Andreas Burkert How Can We Predict What Happens at an Event Horizon?

Andreas Burkert is Fellow at the Max Planck Institute for Extraterrestrial Physics and Full Professor and Chair of Computational Astrophysics at the University of Munich. Other current positions include that of Higgs Fellow and Vice-Coordinator of the Cluster of Excellence ‘Origin and Structure of the Universe’. From 2012 to 2014, he chaired the German Astrophysics Board of Directors. In 2006, he became a member of the European Academy of Art and Sciences. Burkert’s research focuses on dynamical processes in the universe, including the structure and formation of dark matter halos and the formation and evolution of galaxies. The International Astronomical Union (IAU) named a minor planet after him in 2011.

Area of Research

Computational Astrophysics

since 2003

Full Professor

Ludwig Maximilian University Munich (Ludwig-Maximilians-Universität München)

Faculty of Physics

since 2006

Max Planck Fellow

Max Planck Society

Max Planck Institute for Extraterrestrial Physics

1995-2003

Head of Theory Group

Max Planck Society

Max Planck Institute for Astronomy

1991-1994

Research Associate

Max Planck Society

Max Planck Institute for Astrophysics

1990-1991

Research Associate

University of California

1989-1990

Research Associate

University of Illinois, Urbana

1989

PhD in Astrophysics

Ludwig Maximilian University Munich (Ludwig-Maximilians-Universität München)

University Observatory Munich

1979-1986

Study of Physics and Astronomy

Ludwig Maximilian University Munich (Ludwig-Maximilians-Universität München)

- International Astronomical Union

- German Astronomical Society

- American Astronomical Society

- German Physical Society

- European Academy of Sciences

Prizes

- Elected as Associate of the Higgs Centre for Theoretical Astrophysics, Edinburgh (2012)

- Ludwig Biermann Prize from the German Astronomical Society (1993)

- Award for the Best Ph.D. in Physics at the University of Munich (1990)

Fellowships

- Feodor Lynen Postdoctoral Fellowship from the Humboldt Foundation (1989)

- Student Fellowship from the German Government (1984)

Every galaxy seems to have a supermassive black hole in its center. A black hole is defined as such because nothing can escape from a certain point inside, not even light. There is, however, a last stable orbit which is called the event horizon outside of which gas can still radiate away. This event horizon might be the key to understanding black holes and, therefore, observers are interested in resolving the event horizon to see what happens at it. As ANDREAS BURKERT explains in this video, his theoretical research group develops computational models based on the system of meteorologists to predict how a gas cloud would behave at the event horizon and in what time frame. They then check back with the observers and correct the models accordingly. These computational models thus assist the observers in understanding the events they see. This contributes to a better knowledge of black holes and, eventually, an increased understanding of the universe.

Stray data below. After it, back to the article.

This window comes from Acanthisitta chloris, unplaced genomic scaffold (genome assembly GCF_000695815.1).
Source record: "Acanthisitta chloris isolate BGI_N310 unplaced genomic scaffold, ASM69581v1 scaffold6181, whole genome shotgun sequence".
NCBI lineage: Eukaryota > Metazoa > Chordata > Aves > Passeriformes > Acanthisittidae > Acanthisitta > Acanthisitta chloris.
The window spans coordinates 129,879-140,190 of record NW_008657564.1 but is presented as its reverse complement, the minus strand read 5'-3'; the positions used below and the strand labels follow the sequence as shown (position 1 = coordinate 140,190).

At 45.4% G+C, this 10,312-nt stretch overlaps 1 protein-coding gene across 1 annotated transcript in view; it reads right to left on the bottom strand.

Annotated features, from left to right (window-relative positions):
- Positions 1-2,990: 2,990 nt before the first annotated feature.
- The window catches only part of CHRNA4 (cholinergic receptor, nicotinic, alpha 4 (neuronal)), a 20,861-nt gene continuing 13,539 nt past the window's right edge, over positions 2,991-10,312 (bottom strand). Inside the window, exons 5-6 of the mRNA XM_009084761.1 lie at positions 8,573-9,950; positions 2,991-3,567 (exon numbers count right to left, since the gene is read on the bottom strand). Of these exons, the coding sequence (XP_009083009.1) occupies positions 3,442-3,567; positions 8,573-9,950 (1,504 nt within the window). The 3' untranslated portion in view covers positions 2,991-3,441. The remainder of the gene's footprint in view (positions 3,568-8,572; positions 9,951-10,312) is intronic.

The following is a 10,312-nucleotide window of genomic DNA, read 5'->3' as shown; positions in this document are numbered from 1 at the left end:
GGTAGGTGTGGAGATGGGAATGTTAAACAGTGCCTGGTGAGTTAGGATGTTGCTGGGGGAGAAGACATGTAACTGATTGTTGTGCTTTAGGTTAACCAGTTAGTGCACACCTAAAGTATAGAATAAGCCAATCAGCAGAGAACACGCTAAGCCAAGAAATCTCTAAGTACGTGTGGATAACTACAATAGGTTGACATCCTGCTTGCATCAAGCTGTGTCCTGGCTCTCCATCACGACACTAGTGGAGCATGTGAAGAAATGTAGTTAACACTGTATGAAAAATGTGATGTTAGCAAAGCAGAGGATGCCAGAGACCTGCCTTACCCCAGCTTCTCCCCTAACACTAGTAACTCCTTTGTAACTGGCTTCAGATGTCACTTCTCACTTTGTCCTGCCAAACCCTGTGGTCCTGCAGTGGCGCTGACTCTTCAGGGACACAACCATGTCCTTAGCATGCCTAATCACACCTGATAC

LT Video Publication DOI: https://doi.org/10.21036/LTPUB10432

The Post-pericenter Evolution of the Galactic Center Source G2

  • P. M. Plewa, S. Gillessen, O. Pfuhl, F. Eisenhauer, R. Genzel, A. Burkert, J. Dexter, M. Habibi, E George, T. Ott, I. Waisberg and S. von Fellenberg
  • The Astrophysical Journal
  • Published in 2017
P. M. Plewa, S. Gillessen, O. Pfuhl, F. Eisenhauer, R. Genzel, A. Burkert, J. Dexter, M. Habibi, E George, T. Ott, I. Waisberg and S. von Fellenberg. "The Post-pericenter Evolution of the Galactic Center Source G2." The Astrophysical Journal 840, 1 (2017).

3D AMR Hydrosimulations of a Compact Source Scenario for the Galactic Centre Cloud G2

  • A. Ballone, M. Schartmann, A. Burkert, S. Gillessen, P. M. Plewa, R. Genzel, O. Pfuhl, F. Eisenhauer, M. Habibi, T. Ott and E. George
  • Submitted to: Monthly Notices of the Royal Astronomical Society
A. Ballone, M. Schartmann, A. Burkert, S. Gillessen, P. M. Plewa, R. Genzel, O. Pfuhl, F. Eisenhauer, M. Habibi, T. Ott and E. George. "3D AMR Hydrosimulations of a Compact Source Scenario for the Galactic Centre Cloud G2." Unpublished.

A Gas Cloud on its Way Towards the Super-massive Black Hole in the Galactic Centre

  • S. Gillessen, L. Genzel, T. K. Fritz, E. Quataert, C. Alig, A. Burkert, J. Cuadra, F. Eisenhauer, O. Pfuhl, K. Dodds-Eden, C. F. Gammie and T. Ott
  • Nature
  • Published in 2012
S. Gillessen, L. Genzel, T. K. Fritz, E. Quataert, C. Alig, A. Burkert, J. Cuadra, F. Eisenhauer, O. Pfuhl, K. Dodds-Eden, C. F. Gammie and T. Ott. "A Gas Cloud on its Way Towards the Super-massive Black Hole in the Galactic Centre." Nature 481 (2012). doi:doi:10.1038/nature10652.

Physics of the Galactic Center Cloud G2, on Its Way Toward the Supermassive Black Hole

  • A. Burkert, M. Schartmann, C. Alig, S. Gillessen, R. Genzel, T.K. Fritz and F. Eisenhauer
  • The Astrophysical Journal
  • Published in 2012
A. Burkert, M. Schartmann, C. Alig, S. Gillessen, R. Genzel, T.K. Fritz and F. Eisenhauer. "Physics of the Galactic Center Cloud G2, on Its Way Toward the Supermassive Black Hole." The Astrophysical Journal 750, 58 (2012). doi:10.1088/0004-637X/750/1/58.